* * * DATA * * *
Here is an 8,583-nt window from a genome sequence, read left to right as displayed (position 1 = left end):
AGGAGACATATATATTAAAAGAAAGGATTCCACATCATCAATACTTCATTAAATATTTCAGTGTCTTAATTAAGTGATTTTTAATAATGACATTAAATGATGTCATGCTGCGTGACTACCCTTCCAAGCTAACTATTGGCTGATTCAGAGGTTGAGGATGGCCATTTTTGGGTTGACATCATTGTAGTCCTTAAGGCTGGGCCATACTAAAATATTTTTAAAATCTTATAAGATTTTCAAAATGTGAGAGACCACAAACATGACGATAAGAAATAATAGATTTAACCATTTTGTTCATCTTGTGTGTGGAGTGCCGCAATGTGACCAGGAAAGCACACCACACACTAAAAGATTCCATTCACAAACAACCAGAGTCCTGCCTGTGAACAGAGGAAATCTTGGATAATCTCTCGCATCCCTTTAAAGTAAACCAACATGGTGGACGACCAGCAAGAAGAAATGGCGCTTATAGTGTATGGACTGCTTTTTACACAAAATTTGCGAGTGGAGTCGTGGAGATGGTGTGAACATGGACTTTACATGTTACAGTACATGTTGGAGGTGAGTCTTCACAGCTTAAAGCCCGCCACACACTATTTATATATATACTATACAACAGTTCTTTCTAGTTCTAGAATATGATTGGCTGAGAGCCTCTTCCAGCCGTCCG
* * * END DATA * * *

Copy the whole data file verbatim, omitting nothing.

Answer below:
Here is an 8,583-nt window from a genome sequence, read left to right as displayed (position 1 = left end):
AGGAGACATATATATTAAAAGAAAGGATTCCACATCATCAATACTTCATTAAATATTTCAGTGTCTTAATTAAGTGATTTTTAATAATGACATTAAATGATGTCATGCTGCGTGACTACCCTTCCAAGCTAACTATTGGCTGATTCAGAGGTTGAGGATGGCCATTTTTGGGTTGACATCATTGTAGTCCTTAAGGCTGGGCCATACTAAAATATTTTTAAAATCTTATAAGATTTTCAAAATGTGAGAGACCACAAACATGACGATAAGAAATAATAGATTTAACCATTTTGTTCATCTTGTGTGTGGAGTGCCGCAATGTGACCAGGAAAGCACACCACACACTAAAAGATTCCATTCACAAACAACCAGAGTCCTGCCTGTGAACAGAGGAAATCTTGGATAATCTCTCGCATCCCTTTAAAGTAAACCAACATGGTGGACGACCAGCAAGAAGAAATGGCGCTTATAGTGTATGGACTGCTTTTTACACAAAATTTGCGAGTGGAGTCGTGGAGATGGTGTGAACATGGACTTTACATGTTACAGTACATGTTGGAGGTGAGTCTTCACAGCTTAAAGCCCGCCACACACTATTTATATATATACTATACAACAGTTCTTTCTAGTTCTAGAATATGATTGGCTGAGAGCCTCTTCCAGCCGTCCG